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Using jQuery, I have recently wondered if these two similar code fragments are equivalent:

$('form[name="unique-name"]').submit(); // (call jQuery.submit() on the 
                                        //  collection of 1 form node)


$('form[name="unique-name"]')[0].submit(); // (call the native HTMLFormElement.submit()
                                           //  DOM method on the single form in the collection)

Both produce the same result in my code (IIRC), but regardless I began to wonder if jQuery is just passing through to the native DOM method, or if it's doing something else entirely. After digging around in the jQuery source, I couldn't find any occurrence of the native DOM submit() ever getting called.

After reading the docs and searching I still cannot determine if jQuery is providing a "better" submit() or if they are just passing through to the native DOM submit() across the entire collection. Which is it? Please point me to the source or documentation if possible.

share|improve this question
What do you mean by better submit? –  Vohuman Mar 28 '13 at 3:43
@undefined Better: Improving the submit() concept with features that make sense but didn't make the cut in the W3C spec. Or possibly normalizing the behavior across browser implementations (if quirks exist that I'm not aware of). –  jimp Mar 28 '13 at 3:52
jQuery is open source, why don't you just read the code? But even if it does just call the native submit, it might do something different in the future if necessary for cross-browser consistency. One of the benefits of using a library like jQuery is that it tries to hide browser differences. –  Barmar Mar 28 '13 at 3:55
@Barmar I mentioned I have I read the source, but I didn't find anything like a native submit(). I only found a jQuery.event.simulate("submit") call that further suggests DOM submit() is never called. But you make a good point that jQuery's method might have future benefits. My question is really chasing my curiosity about the internals of jQuery rather than planning to not use it. –  jimp Mar 28 '13 at 4:05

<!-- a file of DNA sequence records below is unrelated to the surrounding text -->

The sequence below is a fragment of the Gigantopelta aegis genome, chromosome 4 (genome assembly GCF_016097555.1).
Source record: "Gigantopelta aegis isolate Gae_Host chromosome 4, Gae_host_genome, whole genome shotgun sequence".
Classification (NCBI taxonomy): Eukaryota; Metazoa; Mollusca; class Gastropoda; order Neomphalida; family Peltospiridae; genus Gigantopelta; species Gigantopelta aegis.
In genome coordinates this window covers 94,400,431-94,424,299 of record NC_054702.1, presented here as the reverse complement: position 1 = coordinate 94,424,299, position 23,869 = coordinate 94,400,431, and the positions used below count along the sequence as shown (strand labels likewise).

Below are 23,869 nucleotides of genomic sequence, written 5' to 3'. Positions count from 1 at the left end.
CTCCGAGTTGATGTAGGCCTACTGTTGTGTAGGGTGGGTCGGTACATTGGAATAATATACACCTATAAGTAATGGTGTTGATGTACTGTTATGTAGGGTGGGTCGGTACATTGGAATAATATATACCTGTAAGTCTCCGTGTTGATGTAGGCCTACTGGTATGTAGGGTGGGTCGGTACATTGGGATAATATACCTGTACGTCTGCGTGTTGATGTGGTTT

jQuery source code can be very difficult to follow just by reading, it's quite convoluted. I'd single-step through a .submit() call to see where it goes. –  Barmar Mar 28 '13 at 4:15

1 Answer 1

up vote 3 down vote accepted

Yes, jQuery bubbles events up unless you call event.stopPropagation().

My educated guess is this is how it happens for submit():

    postDispatch: function( event ) {
        // If form was submitted by the user, bubble the event up the tree
        if ( event._submit_bubble ) {
            delete event._submit_bubble;
            if ( this.parentNode && !event.isTrigger ) {
                jQuery.event.simulate( "submit", this.parentNode, event, true );
share|improve this answer
Bubbling: That's a big difference I must have overlooked. I found that code you referenced (thx), and the jQuery.event.simulate("submit") is what really made me question if somehow jQuery is never calling the native DOM submit. –  jimp Mar 28 '13 at 4:13
I just followed jQuery.event.simulate() in the code, and it ultimately calls jQuery.event.trigger(), which calls the DOM default action if it wasn't prevented during the dispatch/bubbling. "try { elem[ type ](); }" The native DOM submit() method eventually gets called there. Thanks for pointing me back in the right direction. –  jimp Mar 28 '13 at 4:18

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